Romney's speech to reach out beyond base


Dr. John Willke, the source behind Rep. Akin's "legitimate rape" comments, was an important Romney campaign surrogate in the 2008 Presidential race.


John Moore

The man of the hour will finally take the stage tonight at the main event of the Republican National Convention. Mitt Romney will formally accept the nomination for president but the speech is also Romney's best shot so far at setting the tone for the rest of the campaign. 

There is a lot riding on his 40-minute speech and it's clear the Romney campaign knows it needs to dispel the image his opponents have painted of him as a wealthy, out-of-touch politician.  

Republican candidates still rely heavily on their base of support among white voters in their 60s and older. With tens of millions of viewers, Romney will be able to address the demographics his campaign most needs to reach. 

“It will be my privilege to stand at the podium to accept the nomination,’’ Romney wrote in an email to supporters Thursday, asking for donations of $20.12.

‘‘And I will stand not just for every supporter, and not just for the Republican Party — I’ll stand for every American who believes our best days are ahead," reports the Boston Globe

Republican officials are dispatching Senator Marco Rubio of Florida to speak right before Romney highlighting the need to reach out to Latino voters. 

Wednesday, former Republican national chairman Sen. Mel Martinez of Florida warned that the Romney campaign needs to push even harder to win over Latino voters or risk being "relegated to a minority party," reports the Los Angeles Times.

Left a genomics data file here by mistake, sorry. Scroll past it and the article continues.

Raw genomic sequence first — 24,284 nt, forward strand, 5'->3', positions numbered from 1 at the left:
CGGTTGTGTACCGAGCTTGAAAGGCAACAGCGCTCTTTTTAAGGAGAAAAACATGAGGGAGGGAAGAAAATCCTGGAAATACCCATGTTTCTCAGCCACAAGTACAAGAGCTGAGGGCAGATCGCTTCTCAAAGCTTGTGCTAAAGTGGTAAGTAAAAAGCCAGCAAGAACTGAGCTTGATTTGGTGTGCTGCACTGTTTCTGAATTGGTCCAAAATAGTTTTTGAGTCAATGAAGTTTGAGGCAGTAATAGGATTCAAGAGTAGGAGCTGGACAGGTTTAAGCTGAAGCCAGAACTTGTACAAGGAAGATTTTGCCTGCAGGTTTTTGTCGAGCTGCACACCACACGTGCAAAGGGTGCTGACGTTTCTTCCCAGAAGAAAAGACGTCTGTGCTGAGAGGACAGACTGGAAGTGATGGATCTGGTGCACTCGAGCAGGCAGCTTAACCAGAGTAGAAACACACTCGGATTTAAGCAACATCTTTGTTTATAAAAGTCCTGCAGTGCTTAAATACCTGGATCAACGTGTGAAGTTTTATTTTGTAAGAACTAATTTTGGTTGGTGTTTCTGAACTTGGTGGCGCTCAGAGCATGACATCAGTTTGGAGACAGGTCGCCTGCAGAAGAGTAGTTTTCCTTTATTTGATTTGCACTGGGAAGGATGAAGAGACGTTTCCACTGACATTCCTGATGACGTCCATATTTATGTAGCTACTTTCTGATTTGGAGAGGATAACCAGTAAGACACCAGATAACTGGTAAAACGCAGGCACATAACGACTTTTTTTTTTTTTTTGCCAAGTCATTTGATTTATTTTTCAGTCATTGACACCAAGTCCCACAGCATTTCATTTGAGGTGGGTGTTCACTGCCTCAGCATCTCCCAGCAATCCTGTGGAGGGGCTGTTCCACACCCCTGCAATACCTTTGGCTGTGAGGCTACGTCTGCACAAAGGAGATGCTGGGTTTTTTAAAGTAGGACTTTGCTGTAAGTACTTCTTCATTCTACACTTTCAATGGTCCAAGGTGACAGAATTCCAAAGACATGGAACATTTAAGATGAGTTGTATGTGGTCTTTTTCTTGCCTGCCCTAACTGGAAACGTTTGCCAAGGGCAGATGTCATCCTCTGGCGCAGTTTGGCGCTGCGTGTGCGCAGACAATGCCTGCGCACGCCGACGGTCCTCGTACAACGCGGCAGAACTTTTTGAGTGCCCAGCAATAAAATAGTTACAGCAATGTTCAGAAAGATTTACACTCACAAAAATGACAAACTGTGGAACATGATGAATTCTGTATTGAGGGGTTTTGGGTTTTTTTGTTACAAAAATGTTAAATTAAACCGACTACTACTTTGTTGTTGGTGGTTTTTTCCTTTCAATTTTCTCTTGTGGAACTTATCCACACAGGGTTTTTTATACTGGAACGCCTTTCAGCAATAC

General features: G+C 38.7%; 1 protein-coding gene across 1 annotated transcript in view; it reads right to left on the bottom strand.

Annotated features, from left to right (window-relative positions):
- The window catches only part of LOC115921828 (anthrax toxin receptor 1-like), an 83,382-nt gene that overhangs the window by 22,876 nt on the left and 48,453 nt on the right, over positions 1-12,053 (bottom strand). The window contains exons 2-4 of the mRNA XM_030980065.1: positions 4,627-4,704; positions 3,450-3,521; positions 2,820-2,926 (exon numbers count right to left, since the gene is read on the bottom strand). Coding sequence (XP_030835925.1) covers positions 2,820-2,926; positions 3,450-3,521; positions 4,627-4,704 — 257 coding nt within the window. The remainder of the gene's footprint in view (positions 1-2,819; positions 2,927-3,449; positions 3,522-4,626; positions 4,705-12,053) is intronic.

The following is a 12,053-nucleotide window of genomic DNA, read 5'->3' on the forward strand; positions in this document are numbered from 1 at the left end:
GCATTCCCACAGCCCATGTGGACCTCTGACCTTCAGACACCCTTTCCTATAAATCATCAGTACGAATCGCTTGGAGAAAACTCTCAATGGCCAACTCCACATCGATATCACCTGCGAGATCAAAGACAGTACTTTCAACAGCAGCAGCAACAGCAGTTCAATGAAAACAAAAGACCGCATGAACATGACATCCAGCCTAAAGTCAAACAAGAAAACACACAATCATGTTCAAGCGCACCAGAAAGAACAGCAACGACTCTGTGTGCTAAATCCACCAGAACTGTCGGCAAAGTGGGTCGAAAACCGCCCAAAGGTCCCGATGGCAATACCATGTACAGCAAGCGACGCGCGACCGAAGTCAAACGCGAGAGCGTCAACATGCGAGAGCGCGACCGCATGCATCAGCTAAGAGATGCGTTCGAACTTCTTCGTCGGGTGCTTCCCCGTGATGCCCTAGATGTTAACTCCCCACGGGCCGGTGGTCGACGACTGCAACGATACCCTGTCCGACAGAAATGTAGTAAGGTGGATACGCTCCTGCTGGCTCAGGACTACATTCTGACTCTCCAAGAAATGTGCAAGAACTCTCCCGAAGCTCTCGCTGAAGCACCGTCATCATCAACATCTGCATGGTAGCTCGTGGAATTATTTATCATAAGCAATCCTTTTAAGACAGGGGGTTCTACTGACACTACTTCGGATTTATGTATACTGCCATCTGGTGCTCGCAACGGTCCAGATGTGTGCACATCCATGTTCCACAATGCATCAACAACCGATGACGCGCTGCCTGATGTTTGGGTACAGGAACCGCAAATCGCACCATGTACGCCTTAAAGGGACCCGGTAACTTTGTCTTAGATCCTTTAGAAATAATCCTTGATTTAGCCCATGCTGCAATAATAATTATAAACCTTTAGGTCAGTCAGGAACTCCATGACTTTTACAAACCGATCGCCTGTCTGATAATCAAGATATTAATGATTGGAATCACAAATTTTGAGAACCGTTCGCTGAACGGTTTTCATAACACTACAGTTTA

Speaking at the same Tampa event as Martinez, Republican consultant Ana Navarro gave her own blunt opinion about Romney's level of support among Latinos. 

“Where his numbers are right now, we should be pressing the panic button,” she told the Los Angeles Times. 

Many Republicans are passionately opposed to illegal immigration and Romney picked up support in the primaries by taking a hard line stance on immigration, playing even further to the right than some of his rivals including Governor Rick Perry of Texas. 

How Romney addresses America's Latinos tonight will be a key indication of whether or not he can plan on more support come November. 

Romney's religion also is a large question mark for many voters and it's unclear how he will address the issue in his speech. ABC News reports that a top Romney campaign advisor declined to say whether the word “Mormon” would be in his speech instead of the more general references to his “faith” and his “church” he uses more often. 

More from GlobalPost: The global reach of Mormon faith

The Washington Post reports that Republican operatives said Romney is far better off embracing his Mormonism than running away from it and he would be wise to borrow phrasing from Paul Ryan's speech where he said that while the two men don’t share the same church, they share the same values.

Three days of saturated media coverage seem to have given the Romney/Ryan ticket a boost in the polls. A new Reuters-Ipsos poll released Thursday showed Romney with a slight lead over Obama, 44 percent to 42 percent, after starting the week down by 4 points.